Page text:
HEADLINES [click on headline to view story]:

Culture Shock

Getting out of Kad Suan Kaew

Successful schemes

Culture Shock


The Handbook for International Staff provided to me by Payap University states, “You have traveled to a different country full of new and different [experiences]. At first you will probably feel like a tourist enjoying all these new things, full of energy to see it all. After a few weeks, however, you may find yourself with less energy and enthusiasm. You may feel disoriented as new things change from exciting to strange and different. This disorientation is called culture shock. It is a natural phenomenon and will pass quickly.”

According to that, I’m right on schedule. Now that work has started and I’m settling down to my new life and its busy routine, I seem to have entered the first stage of culture shock. That’s when you feel less energetic, keep wondering what’s going on at home, and make a lot of comparisons between your new life and your old one.

Actually, I seem to be on the cusp of Stage One and Stage Two. In Stage Two, apparently, you feel sleepy, perpetually hungry, and somewhat withdrawn. I’m not too hungry yet, but I have a growing affection for my bed and I declined an invitation to dinner this weekend. Most significantly in Stage Two, “you may find yourself getting irritated over minor things” and “being critical because Thais do not do things the way you do them, when your way is obviously better.”

Here are some of the minor things making me just a tad irritable and/or critical these days. In the first place, why doesn’t anyone here speak just a modicum of English? Aren’t they required to study English in school? (The answer is yes, but it seems not to have made a bit of difference.) Couldn’t they at least make the signs bilingual?

Why don’t drivers ever stop for pedestrians, and why don’t those bloody motorbikes stay in the left lane especially designated for them? For that matter, why can’t they drive on the right side of the road like every other civilized country (with all due respect to friends and family in the UK)? Every time I get in my car I feel like an expatriate accident waiting to happen. Motorbikes zooming everywhere and not a helmet in sight!

Why can’t people stop implying that if I can’t take the heat I should get out of the country before March/April when summer comes? Don’t they know that you never tell a menopausal woman she shouldn’t feel quite so hot?

Why can’t there be fewer mosquitoes, or more geckos - those cute little household lizards - to eat them (but preferably not on the roll of toilet paper just as you are about to use it)? And why can’t those geckos shut up at night? Don’t they ever sleep?

I’ll be glad to get to Stage Three. According to the handbook, that’s when “you can decide to end culture shock” because “you realize you are a foreigner spending a short portion of your life in Thailand, you are not Thai and do not have to act just like they do.”

Oh yeah? Then how come I have to sign in and out of the university every day and wear skirts to teach? Why do I have to be so careful never to touch the head of my neighbor’s baby and always to remove my shoes before entering a home or office? Why am I never supposed to display emotion?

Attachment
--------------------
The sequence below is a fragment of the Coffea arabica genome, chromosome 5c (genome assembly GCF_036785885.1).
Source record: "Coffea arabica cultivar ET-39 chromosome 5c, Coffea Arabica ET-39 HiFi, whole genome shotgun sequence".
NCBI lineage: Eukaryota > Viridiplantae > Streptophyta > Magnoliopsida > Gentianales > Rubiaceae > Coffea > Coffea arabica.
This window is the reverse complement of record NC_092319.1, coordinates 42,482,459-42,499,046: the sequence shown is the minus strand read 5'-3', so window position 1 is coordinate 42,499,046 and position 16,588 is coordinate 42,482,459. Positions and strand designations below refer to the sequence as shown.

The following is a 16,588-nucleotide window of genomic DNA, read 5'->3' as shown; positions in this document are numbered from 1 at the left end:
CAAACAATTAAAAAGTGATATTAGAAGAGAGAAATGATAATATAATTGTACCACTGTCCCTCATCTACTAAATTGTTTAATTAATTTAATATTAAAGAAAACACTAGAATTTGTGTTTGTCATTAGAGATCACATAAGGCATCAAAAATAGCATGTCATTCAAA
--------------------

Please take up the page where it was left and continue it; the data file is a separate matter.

Mai pen rai. Never mind. I will keep jai yen, a cool heart, and learn patience. I will keep my perspective, stay open-minded, and realize that I represent the stereotypical farang, or foreigner, as my trusty handbook advises. I will “evaluate expectations” and “take the initiative,” although I can’t promise to “learn the language.”

In the meantime, can someone please send me ice, a Thai translator, and a first aid kit for my car? Hapun-KA!

Elayne Clift,

(Spending a year teaching at Payap University in Chiang Mai)

Getting out of Kad Suan Kaew

Dear Chiangmai Mai,

A word of congrats is in order for a most enjoyable evening, including your own contribution with Michael Vogt as MC. However, a black mark to the management of Kad Suan Kaew relating to the non existent exit arrangements following the concert.

The two lifts were not working, and no notice to that effect had been posted by the lifts. So, for the lift that never came there were long lines of people waiting. So everybody made for the escalator only to find that the escalator down to the 4th Floor had been switched off. I am slightly handicapped and had a job getting down the steep steps. (God knows how a wheelchair bound person would have got out.)

I have confronted the Kad management and received a belated apology, only after Tits Radio had broadcast my comments on Monday morning. The management team will hold a committee meeting on Wednesday to discuss the situation I am assured.

However, I hope you will highlight my comments in the Mail as there is a serious health and safety aspect that needs attention and must be addressed for the future.

I think a word of congrats to the Voice Studio, whose dancers in Mama Mia would not have disgraced a Broadway Show, is in order. All in all, well done.
Maurice Lawson,
Nakornping Condo

Successful schemes


One returns from the tiny province of Phuket, bolstered with the realisation that footpaths in this country can be maintained user-friendly, that if litter bins abound, people will use them, that people can be encouraged to drive according to the rules and with common sense ... all admirable qualities of life apart from added attractions to tourists.

Another plus our city fathers might consider for the benefit of English speaking residents of our Rose of the North is that on Thai Channel 11 in Phuket is a daily local news bulletin, in English.

Come on Chiang Mai, we are the country’s second city, let’s not be too proud to copy successful schemes.

‘Ric’ Richardson